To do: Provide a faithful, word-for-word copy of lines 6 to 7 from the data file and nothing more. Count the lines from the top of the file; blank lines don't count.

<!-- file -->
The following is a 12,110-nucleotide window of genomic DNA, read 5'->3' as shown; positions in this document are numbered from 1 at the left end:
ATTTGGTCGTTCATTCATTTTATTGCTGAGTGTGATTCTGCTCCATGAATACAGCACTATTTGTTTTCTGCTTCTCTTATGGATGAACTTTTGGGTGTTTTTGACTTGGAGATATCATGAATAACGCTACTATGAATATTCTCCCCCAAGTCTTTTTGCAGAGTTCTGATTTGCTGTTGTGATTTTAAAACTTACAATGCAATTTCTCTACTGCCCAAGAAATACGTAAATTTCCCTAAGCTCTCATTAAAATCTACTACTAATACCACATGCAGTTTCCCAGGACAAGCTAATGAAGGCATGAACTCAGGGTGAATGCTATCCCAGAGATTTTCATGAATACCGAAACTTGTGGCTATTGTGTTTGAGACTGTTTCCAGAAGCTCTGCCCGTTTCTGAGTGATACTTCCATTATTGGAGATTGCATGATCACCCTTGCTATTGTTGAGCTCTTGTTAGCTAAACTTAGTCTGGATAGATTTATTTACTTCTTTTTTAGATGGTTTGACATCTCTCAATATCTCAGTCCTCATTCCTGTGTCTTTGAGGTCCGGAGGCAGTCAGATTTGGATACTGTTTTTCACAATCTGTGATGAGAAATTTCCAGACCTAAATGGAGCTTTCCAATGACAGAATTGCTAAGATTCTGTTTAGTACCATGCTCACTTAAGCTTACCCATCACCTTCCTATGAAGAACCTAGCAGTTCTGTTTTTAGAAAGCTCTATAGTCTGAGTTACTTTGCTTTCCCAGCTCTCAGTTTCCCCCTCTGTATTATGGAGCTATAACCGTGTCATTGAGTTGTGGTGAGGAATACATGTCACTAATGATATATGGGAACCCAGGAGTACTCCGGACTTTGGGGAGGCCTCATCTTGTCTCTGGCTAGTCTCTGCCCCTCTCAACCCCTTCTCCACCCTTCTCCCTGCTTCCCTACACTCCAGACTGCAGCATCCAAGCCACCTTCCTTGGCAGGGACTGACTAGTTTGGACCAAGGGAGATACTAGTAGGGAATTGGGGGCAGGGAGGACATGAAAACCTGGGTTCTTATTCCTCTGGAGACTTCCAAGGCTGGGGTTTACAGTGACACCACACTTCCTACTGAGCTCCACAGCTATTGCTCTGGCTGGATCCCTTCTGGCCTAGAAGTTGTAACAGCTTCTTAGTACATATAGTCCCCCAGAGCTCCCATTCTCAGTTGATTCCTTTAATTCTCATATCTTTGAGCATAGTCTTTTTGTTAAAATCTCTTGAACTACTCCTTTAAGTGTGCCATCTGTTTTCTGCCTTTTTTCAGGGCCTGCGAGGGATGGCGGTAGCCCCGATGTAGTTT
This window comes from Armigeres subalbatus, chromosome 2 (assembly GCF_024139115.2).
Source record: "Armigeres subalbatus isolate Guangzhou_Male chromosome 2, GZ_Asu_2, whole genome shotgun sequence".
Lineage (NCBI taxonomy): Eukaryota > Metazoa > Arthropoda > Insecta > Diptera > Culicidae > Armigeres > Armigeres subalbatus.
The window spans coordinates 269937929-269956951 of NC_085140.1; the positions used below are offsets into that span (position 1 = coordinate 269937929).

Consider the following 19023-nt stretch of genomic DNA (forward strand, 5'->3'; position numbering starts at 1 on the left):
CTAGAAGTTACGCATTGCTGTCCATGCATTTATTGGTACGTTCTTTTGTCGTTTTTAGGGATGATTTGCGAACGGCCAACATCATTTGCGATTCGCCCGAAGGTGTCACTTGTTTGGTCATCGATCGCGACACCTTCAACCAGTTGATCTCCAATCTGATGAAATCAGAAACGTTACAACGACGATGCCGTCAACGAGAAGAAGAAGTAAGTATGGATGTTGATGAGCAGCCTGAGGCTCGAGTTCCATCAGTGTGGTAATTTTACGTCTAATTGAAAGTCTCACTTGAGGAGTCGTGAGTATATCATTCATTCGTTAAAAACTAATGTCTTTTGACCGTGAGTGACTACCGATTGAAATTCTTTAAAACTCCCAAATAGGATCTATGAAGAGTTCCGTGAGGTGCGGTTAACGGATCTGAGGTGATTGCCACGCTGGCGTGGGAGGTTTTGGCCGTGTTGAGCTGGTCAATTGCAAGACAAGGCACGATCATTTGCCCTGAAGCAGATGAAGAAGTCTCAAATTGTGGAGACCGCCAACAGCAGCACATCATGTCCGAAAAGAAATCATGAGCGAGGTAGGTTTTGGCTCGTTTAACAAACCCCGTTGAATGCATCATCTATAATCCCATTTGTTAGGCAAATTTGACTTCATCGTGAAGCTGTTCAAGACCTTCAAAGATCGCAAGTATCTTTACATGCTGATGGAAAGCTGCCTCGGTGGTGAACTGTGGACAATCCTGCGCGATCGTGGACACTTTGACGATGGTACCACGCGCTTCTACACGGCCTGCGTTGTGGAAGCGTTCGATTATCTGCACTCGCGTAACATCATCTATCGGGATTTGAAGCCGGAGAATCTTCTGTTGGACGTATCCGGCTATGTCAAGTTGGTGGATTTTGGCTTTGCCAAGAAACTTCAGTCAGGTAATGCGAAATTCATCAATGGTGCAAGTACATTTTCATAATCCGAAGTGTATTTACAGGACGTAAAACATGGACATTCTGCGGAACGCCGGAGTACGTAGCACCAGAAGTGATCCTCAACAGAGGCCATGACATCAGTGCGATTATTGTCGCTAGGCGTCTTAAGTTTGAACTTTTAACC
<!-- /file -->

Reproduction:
The window spans coordinates 269937929-269956951 of NC_085140.1; the positions used below are offsets into that span (position 1 = coordinate 269937929).

Consider the following 19023-nt stretch of genomic DNA (forward strand, 5'->3'; position numbering starts at 1 on the left):